North American Tour 2017-2019

From Portland, OR through Panama Canal to East Coast of USA and back via Caribbean, Panama Canal, Golfito to Victoria, BC and home

16 March 2019 | Port Antonio, Jamaica
14 March 2019 | In Passage to Port Antonio, Jamaica
08 March 2019 | Boca Chica, Dominican Republic
07 March 2019 | Boca Chica, Dominican Republic
01 March 2019 | Ponce, Puerto Rico
28 February 2019 | Ponce, Puerto Rico
25 February 2019 | Fajardo, Puerto Rico
23 February 2019 | Fajardo, Puerto Rico
18 February 2019 | Spanish Virgin Islands
16 February 2019 | US Virgin Islands
15 February 2019 | US Virgin Islands
09 February 2019 | British Virgin Islands
09 February 2019 | British Virgin Islands
06 February 2019 | British Virgin Islands
01 February 2019 | US Virgin Islands
27 January 2019 | St. Martin
25 January 2019 | St. Kitts
23 January 2019 | St. Kitts
21 January 2019 | Antigua to St. Kitts
19 January 2019 | Antigua

Our Seven Stars Transport is in the Canal!

18 May 2019 | Golfito, Costa Rica
George Stonecliffe
Today, Saturday, May 18, we looked at the Panama Canal webcam to find our Seven Stars Transport ride was in the Gatun Locks. Depending on several factors, she may be in Golfito tomorrow! We have removed our sails, dodger canvas, life rings, taped our sling lift points, and had our boat bottom cleaned. Our engine is running fine, fuel sufficient to meet the ship, other tanks empty, and provisions eaten down so that we can turn the refrig off. We will be sleeping ashore at the Fish Hook Marina for the next few nights, as the boat is loaded on to the ship bound for Victoria, BC. We are still waiting for the ship (MV Kruszewski, MMSI 295355000) to make it through the Canal, and head for Golfito. Then we will buy our airline tickets home! Yessss!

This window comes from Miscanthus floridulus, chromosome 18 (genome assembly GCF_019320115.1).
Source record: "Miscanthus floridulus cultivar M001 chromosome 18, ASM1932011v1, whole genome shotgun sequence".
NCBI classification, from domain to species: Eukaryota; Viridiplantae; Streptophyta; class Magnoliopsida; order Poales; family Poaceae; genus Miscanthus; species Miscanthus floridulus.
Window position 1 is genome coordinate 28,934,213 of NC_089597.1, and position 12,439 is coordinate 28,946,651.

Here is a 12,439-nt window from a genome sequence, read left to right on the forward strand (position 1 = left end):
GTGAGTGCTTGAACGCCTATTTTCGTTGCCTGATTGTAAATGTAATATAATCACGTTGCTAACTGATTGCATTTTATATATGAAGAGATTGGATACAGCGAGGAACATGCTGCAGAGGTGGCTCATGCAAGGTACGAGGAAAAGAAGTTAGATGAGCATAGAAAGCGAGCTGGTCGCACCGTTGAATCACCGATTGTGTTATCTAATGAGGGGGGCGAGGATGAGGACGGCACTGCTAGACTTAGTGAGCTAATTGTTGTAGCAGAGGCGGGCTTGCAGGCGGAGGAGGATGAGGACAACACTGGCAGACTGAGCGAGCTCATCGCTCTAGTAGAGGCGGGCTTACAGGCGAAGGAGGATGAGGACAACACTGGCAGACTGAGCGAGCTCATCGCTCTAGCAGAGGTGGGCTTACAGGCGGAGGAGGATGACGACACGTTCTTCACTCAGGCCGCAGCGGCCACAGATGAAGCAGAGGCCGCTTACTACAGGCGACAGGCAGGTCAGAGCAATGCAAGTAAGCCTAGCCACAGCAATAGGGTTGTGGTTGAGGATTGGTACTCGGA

Hurry Up and Wait!

14 May 2019 | Golfito, Costa Rica
George Stonecliffe
Back at 'Julia Max' in Fish Hook Marina, we have seen two other yacht carrying vessels come and go from Golfito. Ours with Seven Stars Transport is currently scheduled to come to Golfito May 19th. No one is holding their breath. Our vessel is still in the USVI as of Tuesday morning, May 14. At 13.5 knots vessel speed, it has to travel over a thousand miles to the Panama Canal, go through the Canal, possibly 'bunker' (meaning re-fuel), and travel 24 hours to Golfito. We are checking out airplane flights from Golfito through to Portland, Oregon. Meanwhile today we had our dinghy fiberglass RIB bottom repaired (it was holed in Puerto Armuelles, Panama), have repainted the hull, and re-glued a six-inch portion of the RIB and transom. It should be much better for the Pacific Northwest.